Will CRMs Make a Difference in Healthcare

Years ago, I had the good fortune of evaluating Geisinger’s Medical Home initiative, one of the first of its kind. It left an indelible, and unexpected, lesson.

Geisinger’s Medical Home, like other programs at the time, represented an important transition in moving from episodic to whole-patient care. Geisinger’s Health Plan moved from centralized case management for patients with costly chronic diseases to nurse case managers embedded in Geisinger Clinic’s primary care sites. For the first time, case managers were integral to care teams with direct access to patient EHR data. They served as an important point of contact, learning about the patient’s local community and the best ways to engage them and anticipate their individual needs.

Looking at the results, we saw that Medical Home care created substantial patient and financial value. Patients were more engaged in their care, increasingly sought care as the need arose, and were less likely to go to the emergency room. But when we took a closer look at the trends, we saw periodic flare-ups of increased costs, use of emergency room care, and use of inpatient care. If things were getting better with personalized services, why didn’t they consistently stay better?

We learned that when a case manager moved on, they left a gaping hole.

Case managers became proficient at connecting the dots among EHR data, available services, and their own notes on patient habits and needs. But the patient information that was “stored” in personal notes or in their heads was lost when they left, along with ways of syncing this information with relevant EHR data. Until the new case manager learned about their patients and developed their own tricks for how best to provide personalized support, there was a gap that led to delayed care and, in turn, to events that led to costlier care and poor outcomes.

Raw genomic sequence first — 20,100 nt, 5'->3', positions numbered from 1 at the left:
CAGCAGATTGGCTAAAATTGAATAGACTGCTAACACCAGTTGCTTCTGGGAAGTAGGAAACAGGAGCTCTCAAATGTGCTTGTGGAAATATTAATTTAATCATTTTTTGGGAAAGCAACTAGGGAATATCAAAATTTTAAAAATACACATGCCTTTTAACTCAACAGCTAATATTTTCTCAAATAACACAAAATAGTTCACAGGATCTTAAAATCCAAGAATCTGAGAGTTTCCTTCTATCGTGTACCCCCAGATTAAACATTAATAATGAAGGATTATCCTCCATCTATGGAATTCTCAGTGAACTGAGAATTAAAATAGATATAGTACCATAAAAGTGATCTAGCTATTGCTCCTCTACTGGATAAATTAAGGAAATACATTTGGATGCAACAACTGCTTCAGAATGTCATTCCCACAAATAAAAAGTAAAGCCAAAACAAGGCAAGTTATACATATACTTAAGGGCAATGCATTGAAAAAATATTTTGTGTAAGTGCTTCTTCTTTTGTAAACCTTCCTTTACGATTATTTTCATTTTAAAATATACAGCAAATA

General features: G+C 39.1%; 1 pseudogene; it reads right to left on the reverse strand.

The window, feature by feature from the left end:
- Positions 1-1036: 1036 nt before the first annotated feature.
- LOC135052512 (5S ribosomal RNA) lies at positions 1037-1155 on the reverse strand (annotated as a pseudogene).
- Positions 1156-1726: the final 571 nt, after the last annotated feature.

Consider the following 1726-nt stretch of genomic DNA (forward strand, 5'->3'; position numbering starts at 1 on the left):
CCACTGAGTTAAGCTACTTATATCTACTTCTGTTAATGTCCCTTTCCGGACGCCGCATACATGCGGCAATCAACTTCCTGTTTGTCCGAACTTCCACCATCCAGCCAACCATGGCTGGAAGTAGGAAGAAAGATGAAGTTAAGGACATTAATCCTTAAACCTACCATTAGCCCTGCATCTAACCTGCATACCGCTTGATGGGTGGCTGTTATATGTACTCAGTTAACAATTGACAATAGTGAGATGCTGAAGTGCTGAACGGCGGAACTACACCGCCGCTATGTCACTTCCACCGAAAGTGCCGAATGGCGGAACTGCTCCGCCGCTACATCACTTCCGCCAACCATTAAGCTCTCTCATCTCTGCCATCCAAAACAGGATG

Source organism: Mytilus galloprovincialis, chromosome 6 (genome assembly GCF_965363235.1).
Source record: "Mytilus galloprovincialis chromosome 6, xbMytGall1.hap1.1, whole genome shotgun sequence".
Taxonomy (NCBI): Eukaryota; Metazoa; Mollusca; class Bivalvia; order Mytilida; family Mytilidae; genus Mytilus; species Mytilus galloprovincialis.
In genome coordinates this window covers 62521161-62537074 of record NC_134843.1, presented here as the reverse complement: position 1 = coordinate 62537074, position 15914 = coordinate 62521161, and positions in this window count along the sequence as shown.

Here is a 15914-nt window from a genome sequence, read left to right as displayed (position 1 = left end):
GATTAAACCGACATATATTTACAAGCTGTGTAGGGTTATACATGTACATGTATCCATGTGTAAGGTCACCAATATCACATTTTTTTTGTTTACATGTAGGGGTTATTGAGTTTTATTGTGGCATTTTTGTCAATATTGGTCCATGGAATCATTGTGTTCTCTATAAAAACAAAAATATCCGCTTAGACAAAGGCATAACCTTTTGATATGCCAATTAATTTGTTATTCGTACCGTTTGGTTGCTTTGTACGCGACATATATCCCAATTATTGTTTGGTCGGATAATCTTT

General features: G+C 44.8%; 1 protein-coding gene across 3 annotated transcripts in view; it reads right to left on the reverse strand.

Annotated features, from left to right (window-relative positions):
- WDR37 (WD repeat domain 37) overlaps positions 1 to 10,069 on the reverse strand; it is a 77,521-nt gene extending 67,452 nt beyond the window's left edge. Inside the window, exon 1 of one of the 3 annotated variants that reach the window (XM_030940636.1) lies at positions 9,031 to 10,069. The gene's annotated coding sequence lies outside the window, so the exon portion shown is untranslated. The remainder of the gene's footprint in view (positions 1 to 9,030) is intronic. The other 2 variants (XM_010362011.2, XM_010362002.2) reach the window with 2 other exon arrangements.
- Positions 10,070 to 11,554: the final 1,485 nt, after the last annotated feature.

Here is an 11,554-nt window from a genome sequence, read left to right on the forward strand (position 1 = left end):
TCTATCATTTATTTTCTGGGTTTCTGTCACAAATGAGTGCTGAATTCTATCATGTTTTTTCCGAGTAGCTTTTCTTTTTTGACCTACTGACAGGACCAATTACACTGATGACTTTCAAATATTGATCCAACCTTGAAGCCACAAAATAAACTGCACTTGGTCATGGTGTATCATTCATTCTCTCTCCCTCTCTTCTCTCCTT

When I first began evaluating the Medical Home, I assumed that moving case managers to the clinic was essential to improving communication and outcomes. And while this approach improved the quality of care, the adverse impact of case manager turnover revealed something important.

CRMs Scale Personalized Care

As healthcare began to embrace CRMs, I saw how this technology could fill the data and information gaps of the Medical Home and make it possible to share patient information across care teams and over time. CRMs make it possible to consistently deliver highly personalized experiences by bringing together all the right EHR data with all patient experience information and organizing it – surprise! – around the patient instead of encounters.

Always having a 360° view of the patient makes it easier for anyone interacting with the patient to pick up where the last person left off. In doing so, CRMs can make a real difference for a diversity of support services that expand the reach of episodic care – from facilitating access to promoting prevention care and closing care gaps, to delivering more demanding value-based services like that of the Medical Home.  

CRMs could address the scalability challenges of high-touch personalized services.

What I found most compelling, though, was how CRMs could address the scalability challenges of high-touch personalized services. We’ve seen these kinds of transformative advances with CRMs in other industries. But, in healthcare there is a significant hurdle to realizing their full promise.

A Bump in the Road, the Data Integration Problem